Kinds of Reckless Driving Charges in Virginia
During the pandemic, empty roads encouraged reckless driving. Two-thirds of professed speeders said that, since traffic volume was so low, they didn’t think they put anyone else in danger. That logic might have worked during coronavirus lockdowns, but it doesn’t work today. Police officers and criminal judges, who are determined to break this bad driver habit, don’t accept this or any other excuse.
Reckless driving is not a “go forth and sin no more” traffic ticket. It’s a serious offense that also has substantial collateral consequences, like higher auto insurance rates. A Fairfax criminal defense lawyer evaluates your case and identifies possible defenses. Then, an attorney effectively uses these defenses to obtain a plea to a lesser included offense or another favorable outcome.
Moving for Stationary Vehicles
Most states, including Virginia, enacted “move-over laws” in response to collisions between careless drivers and emergency responders. Virginia’s version of this law requires motorists to move over as far as possible. For example, if the road is a four-lane highway, the law requires motorists to move into a non-adjacent lane before passing the stopped emergency vehicle.
The stopped vehicle must be in full emergency mode (all lights flashing). Frequently, police officers only flash their lights to pull over motorists. Or, they turn off their emergency lights once they exit their vehicles. It’s very difficult to distinguish between a low-profile police car, especially an unmarked car, and another vehicle.
Furthermore, the move-over law only applies if that moving over was reasonable under the circumstances. On the street, a police officer decides what’s reasonable. In court, a jury decides what’s reasonable.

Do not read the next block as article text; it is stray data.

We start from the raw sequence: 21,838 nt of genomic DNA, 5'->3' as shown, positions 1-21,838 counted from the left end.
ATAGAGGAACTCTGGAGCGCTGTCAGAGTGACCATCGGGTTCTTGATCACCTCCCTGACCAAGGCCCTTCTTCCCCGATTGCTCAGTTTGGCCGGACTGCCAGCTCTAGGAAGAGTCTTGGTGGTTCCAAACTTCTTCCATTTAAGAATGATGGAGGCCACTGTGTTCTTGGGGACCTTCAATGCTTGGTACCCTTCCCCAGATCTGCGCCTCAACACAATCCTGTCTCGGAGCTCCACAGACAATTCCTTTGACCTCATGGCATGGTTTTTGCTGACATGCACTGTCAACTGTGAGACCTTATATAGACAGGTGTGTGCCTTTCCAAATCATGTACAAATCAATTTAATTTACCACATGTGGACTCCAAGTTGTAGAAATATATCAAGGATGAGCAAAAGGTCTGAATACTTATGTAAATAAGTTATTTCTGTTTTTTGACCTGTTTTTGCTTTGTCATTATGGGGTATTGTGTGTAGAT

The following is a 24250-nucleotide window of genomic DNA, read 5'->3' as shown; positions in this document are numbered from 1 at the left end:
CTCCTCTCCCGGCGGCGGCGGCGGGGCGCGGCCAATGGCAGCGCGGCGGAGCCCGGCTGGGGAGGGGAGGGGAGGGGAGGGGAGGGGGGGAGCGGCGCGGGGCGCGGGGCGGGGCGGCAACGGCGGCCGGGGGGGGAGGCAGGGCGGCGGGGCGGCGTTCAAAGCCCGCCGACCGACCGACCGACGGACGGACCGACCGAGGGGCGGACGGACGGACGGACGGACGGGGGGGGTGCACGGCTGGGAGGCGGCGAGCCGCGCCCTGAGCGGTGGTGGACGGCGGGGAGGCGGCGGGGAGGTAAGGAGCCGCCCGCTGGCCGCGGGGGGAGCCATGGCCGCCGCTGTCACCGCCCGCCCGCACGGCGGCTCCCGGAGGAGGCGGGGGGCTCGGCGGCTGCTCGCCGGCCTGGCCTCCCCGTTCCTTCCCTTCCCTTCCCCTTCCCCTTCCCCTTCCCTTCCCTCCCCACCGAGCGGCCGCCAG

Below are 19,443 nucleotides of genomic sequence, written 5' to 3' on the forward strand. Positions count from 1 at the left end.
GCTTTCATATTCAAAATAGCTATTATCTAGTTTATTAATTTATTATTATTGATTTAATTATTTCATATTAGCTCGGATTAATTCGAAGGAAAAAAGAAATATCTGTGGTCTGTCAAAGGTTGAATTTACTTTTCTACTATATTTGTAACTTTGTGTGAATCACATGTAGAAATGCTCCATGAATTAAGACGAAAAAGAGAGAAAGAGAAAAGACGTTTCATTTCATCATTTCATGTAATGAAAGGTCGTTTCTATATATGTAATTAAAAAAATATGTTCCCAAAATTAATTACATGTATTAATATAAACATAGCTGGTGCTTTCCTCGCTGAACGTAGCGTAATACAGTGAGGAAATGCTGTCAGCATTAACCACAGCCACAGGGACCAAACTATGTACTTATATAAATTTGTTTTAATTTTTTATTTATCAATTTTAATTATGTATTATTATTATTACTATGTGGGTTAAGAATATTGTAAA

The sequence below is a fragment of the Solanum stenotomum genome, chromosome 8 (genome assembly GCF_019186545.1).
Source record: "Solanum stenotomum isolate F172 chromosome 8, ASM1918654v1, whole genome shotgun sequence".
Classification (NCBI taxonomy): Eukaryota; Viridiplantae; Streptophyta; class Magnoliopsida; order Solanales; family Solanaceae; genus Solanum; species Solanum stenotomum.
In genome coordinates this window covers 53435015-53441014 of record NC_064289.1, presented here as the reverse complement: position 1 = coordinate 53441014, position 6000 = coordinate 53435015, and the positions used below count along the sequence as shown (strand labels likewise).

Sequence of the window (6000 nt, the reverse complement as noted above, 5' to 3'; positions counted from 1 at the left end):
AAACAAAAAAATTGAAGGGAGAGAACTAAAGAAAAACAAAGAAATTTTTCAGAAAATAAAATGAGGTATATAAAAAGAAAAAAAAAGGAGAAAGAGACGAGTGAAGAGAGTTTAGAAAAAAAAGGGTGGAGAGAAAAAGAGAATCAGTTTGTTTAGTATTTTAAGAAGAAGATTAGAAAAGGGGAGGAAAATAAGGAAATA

Section 46.2-862, the excessive speeding law, applies if a motorist is traveling over 20mph above the limit or over 85mph regardless of the posted limit.
Incidentally, a speed limit is a presumptively reasonable speed under ideal conditions. Police officers can and do issue Section 46.2-862 citations if they feel the driver’s speed was unreasonable. Once again, jurors have the final word in this area.
This law hasn’t kept pace with the times. Twenty years ago, 85mph was a Speed Racer velocity that clearly exceeded safe limits. Today, most cars and trucks can do 85mph without putting the pedal to the metal. Additionally, on some highways, this velocity is only 10mph above the posted limit.
Jurors cannot disregard unreasonable laws. But they can bypass them, if a Fairfax criminal defense attorney gives them a hook. For example, RADAR guns are only accurate at very close range, and even then, they aren’t very precise.
Failing to Yield the Right of Way
Section 46.2-863 is so vague that even we have trouble understanding it. When they merge onto highways from surface streets, motorists must stop “when there is traffic approaching on such highway within 500 feet of such point of entrance.”
Such confusing laws may be unconstitutionally vague. A law is unenforceable if a reasonable person cannot look at it and understand it. Furthermore, stopping in such situations is often unsafe. If Sam has a choice between roadway safety and obeying a vague law, he must put safety first.
Connect with a Savvy Loudoun County Lawyer
There’s a big difference between an arrest and a conviction in criminal law. For a free consultation with an experienced criminal defense attorney in Fairfax, contact Simms Showers, LLP, Attorneys at Law. Convenient payment plans are available.